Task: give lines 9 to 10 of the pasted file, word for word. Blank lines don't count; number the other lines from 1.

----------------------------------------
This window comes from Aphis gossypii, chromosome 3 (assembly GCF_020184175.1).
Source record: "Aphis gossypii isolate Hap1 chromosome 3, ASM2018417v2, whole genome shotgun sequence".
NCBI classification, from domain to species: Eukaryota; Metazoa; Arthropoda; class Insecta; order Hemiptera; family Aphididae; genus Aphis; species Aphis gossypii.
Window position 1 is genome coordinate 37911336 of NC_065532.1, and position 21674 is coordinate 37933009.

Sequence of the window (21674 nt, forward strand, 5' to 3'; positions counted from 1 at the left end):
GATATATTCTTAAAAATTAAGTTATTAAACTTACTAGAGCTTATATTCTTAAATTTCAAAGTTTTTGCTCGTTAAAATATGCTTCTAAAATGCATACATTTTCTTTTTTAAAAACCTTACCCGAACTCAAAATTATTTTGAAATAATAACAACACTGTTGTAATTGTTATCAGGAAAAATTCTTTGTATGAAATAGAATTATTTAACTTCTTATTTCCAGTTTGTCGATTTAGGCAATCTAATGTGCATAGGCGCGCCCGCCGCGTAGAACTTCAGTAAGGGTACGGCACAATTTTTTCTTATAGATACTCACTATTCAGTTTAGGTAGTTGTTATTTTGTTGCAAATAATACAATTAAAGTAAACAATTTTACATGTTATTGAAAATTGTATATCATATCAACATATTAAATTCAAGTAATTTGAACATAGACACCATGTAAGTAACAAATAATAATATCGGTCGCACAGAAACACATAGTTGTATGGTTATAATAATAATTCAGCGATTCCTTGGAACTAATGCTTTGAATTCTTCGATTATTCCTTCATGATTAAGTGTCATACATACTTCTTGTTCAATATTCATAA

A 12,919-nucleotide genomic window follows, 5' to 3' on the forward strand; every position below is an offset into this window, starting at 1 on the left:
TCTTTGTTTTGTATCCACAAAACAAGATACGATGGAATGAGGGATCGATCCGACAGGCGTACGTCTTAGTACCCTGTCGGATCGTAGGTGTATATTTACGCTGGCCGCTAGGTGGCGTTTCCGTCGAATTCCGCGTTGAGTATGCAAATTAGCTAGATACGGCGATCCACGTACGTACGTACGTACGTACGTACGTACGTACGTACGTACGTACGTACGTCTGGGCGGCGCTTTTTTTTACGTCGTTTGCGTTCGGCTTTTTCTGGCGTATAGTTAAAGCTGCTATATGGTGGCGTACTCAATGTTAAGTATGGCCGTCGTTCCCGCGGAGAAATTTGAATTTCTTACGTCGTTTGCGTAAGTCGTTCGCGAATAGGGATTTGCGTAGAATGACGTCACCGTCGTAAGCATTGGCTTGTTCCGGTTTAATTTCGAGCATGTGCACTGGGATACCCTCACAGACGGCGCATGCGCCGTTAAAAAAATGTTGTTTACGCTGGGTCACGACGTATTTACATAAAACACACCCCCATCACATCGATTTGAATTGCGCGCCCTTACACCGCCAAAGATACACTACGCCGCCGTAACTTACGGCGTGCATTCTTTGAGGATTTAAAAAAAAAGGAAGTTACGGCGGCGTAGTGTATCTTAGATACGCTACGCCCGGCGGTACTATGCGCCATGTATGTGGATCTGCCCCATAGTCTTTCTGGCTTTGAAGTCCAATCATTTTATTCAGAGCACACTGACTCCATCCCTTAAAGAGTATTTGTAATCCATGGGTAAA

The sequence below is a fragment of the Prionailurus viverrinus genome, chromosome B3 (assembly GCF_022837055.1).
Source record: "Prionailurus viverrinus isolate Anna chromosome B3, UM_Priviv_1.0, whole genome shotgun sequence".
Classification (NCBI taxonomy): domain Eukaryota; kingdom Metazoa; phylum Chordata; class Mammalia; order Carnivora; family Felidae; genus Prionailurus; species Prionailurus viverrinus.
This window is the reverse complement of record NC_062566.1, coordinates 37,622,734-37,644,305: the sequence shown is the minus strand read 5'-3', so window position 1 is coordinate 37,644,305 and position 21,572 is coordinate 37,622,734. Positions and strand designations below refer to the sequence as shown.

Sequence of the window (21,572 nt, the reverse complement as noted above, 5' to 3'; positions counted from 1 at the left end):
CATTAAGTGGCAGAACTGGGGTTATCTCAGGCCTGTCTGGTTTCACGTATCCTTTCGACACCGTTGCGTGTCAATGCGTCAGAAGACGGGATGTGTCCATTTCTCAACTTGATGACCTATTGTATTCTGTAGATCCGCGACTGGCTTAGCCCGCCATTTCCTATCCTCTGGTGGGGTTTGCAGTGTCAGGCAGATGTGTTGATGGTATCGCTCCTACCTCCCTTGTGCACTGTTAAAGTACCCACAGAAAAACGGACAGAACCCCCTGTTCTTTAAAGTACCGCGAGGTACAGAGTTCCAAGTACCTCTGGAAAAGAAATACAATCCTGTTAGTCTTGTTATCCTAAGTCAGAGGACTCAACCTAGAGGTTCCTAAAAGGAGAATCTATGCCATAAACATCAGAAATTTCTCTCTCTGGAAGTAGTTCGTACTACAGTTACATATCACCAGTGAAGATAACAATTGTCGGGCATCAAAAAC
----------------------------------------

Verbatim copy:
The sequence below is a fragment of the Prionailurus viverrinus genome, chromosome B3 (assembly GCF_022837055.1).
Source record: "Prionailurus viverrinus isolate Anna chromosome B3, UM_Priviv_1.0, whole genome shotgun sequence".